NTFP courses require the understanding of both social and ecological processes and are inherently interdisciplinary, invoking the application of knowledge taught in a variety of other graduate programs. The use of tangible examples (e.g. some of the commonly eaten edible NTFPs), makes palpable the interrelation of social-cultural, economic, political, biological and ecological factors, and the need for understanding many different variables. For many students this becomes the first learning experience where they can observe and integrate different disciplinary methods and can realize the applied potential of their own fields of study.

Interdisciplinary communication starts with the design of the courses. Both NTFP courses were prepared and implemented by teams of scholars who are specialized in different disciplines, and who have work experience related to forestry (community forestry, agroforestry, silviculture). Teaching in the classroom is carried out as a joint effort; students can move beyond theory and observe in practice the personal and interpersonal challenges involved in any interdisciplinary work. This experience is not just academic but builds necessary personal qualities such as tolerance, respect and collaboration. The knowledge and attitude gained is valuable in the search for sustainable NTFP practices and is also useful for the future experiences of students in other work settings.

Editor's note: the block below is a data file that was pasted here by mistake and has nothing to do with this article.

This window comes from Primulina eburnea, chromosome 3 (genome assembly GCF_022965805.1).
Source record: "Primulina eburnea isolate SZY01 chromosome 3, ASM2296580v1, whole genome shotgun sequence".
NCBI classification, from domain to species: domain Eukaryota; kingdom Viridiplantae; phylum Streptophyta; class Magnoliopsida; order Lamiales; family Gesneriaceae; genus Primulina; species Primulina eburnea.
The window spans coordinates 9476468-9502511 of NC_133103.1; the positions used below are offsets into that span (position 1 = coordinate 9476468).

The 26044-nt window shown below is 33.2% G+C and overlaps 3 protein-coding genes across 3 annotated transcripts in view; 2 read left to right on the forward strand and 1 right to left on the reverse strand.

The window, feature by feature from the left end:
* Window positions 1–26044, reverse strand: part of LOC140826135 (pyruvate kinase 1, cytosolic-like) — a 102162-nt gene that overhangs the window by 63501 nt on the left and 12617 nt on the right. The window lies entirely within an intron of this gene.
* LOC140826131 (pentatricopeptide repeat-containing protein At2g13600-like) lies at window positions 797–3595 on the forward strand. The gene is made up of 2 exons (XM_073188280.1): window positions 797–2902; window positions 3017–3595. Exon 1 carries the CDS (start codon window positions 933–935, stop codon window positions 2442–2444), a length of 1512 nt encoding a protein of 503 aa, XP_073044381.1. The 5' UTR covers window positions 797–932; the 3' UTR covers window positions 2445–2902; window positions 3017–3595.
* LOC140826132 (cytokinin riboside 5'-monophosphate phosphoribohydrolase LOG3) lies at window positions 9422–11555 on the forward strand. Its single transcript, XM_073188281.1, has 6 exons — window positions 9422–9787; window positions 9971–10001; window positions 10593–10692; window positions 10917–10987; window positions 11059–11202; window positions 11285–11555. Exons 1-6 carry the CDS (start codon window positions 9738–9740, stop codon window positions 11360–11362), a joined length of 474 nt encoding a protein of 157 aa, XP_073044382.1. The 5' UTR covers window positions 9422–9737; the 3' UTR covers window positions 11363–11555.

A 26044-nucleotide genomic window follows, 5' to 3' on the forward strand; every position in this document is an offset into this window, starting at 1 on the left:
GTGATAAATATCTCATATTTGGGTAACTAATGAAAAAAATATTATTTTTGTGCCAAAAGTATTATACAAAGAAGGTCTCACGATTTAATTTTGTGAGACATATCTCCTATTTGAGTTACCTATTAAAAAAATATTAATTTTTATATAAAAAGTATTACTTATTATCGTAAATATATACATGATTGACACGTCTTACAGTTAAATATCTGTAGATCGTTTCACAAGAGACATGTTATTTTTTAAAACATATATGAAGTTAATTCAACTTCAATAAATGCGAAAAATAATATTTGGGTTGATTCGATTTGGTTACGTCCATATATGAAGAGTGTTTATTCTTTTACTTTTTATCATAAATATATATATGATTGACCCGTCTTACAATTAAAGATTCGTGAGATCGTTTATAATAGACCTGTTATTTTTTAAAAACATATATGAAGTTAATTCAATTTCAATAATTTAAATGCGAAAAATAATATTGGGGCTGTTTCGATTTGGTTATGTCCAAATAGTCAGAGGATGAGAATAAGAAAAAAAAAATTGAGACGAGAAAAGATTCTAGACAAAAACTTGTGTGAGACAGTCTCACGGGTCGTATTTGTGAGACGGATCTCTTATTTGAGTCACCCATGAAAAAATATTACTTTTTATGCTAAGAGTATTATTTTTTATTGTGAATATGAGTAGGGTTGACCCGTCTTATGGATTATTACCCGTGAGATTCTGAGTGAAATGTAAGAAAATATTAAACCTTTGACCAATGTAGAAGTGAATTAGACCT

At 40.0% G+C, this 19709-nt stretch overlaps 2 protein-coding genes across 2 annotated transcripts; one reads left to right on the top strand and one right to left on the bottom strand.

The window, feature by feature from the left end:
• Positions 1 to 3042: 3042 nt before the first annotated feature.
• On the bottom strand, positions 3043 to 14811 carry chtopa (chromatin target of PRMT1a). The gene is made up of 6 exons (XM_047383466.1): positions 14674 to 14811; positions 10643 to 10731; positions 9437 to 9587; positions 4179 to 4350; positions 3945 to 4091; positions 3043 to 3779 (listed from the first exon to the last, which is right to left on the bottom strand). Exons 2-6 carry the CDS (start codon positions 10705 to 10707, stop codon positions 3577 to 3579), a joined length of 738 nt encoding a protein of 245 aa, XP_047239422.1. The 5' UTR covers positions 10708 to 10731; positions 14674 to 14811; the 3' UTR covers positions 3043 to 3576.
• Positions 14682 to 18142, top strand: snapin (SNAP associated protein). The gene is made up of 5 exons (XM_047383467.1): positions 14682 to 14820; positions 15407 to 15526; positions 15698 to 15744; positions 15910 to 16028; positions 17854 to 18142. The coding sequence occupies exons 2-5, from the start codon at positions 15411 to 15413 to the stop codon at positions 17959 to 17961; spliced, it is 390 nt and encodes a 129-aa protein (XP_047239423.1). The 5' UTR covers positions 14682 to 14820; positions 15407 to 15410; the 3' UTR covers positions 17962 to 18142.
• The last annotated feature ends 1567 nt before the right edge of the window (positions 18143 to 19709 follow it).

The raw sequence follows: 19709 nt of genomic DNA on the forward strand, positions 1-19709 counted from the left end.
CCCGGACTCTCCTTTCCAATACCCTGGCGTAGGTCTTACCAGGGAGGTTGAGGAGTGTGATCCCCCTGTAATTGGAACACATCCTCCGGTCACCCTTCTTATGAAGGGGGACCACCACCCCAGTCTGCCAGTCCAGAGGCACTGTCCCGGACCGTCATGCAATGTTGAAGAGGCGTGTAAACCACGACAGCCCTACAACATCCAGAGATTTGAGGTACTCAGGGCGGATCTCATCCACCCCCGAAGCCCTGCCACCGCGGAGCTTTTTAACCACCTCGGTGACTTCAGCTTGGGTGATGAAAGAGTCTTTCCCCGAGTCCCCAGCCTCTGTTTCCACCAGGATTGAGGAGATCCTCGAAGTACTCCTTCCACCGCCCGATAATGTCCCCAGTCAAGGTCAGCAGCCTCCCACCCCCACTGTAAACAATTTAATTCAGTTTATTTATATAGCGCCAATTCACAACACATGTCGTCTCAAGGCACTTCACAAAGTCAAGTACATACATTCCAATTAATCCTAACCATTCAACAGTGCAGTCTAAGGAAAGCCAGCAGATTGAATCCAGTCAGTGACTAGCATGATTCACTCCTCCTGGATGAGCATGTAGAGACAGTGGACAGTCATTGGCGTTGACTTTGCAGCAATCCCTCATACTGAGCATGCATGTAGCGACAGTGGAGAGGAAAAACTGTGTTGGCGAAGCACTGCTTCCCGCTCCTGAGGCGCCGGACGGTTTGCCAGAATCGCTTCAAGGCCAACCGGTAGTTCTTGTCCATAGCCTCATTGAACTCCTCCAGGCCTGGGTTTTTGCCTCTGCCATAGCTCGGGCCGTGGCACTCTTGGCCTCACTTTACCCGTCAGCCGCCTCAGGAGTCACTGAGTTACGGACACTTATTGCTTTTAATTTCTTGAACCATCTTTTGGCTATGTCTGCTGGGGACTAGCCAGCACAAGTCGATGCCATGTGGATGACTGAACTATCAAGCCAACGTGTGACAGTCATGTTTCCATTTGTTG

2) Building on intercultural experiences to strengthen local forest management initiatives.

Intercultural education has become widely mainstream in formal tertiary education in Latin America and around the world, with recent notable examples from Africa (4). Intercultural education seeks to understand and enhance the accumulation of ideas, practices and values of different societal groups. The construction of a dialogue that incorporates different views, knowledge systems and practices constitutes its base. In the context of biocultural diversity it has strong social justice implications and could steer the path for endogenous development (5, 6).

Within the Universidad Veracruzana Intercultural, where the majority of students have an ethnic/ indigenous origin, the incorporation of an NTFP course has proved an especially enriching learning experience. Frequently students themselves, and/or their families and/or communities participate directly in local and regional NTFP chains. These contextualized NTFP cases constitute an immediate reference that increases student interest in learning and exchanging experiences and knowledge related to the management, practices and evaluation of forest lands and resources. Since NTFPs are part of many of the students´ household production diversification and the integral management of forest resources, NTFP courses can be a study framework closer to the students’ views, practices and principles than the majority of the forestry teaching programs with their separation of wood and non-wood resource practices. In most forestry planning local knowledge has been systematically marginalized. Teaching NTFPs in biocultural contexts represents a path for establishing inclusive and productive forms of knowledge and for strengthening endogenous initiatives directed to the maintenance and defense of land and forest resources.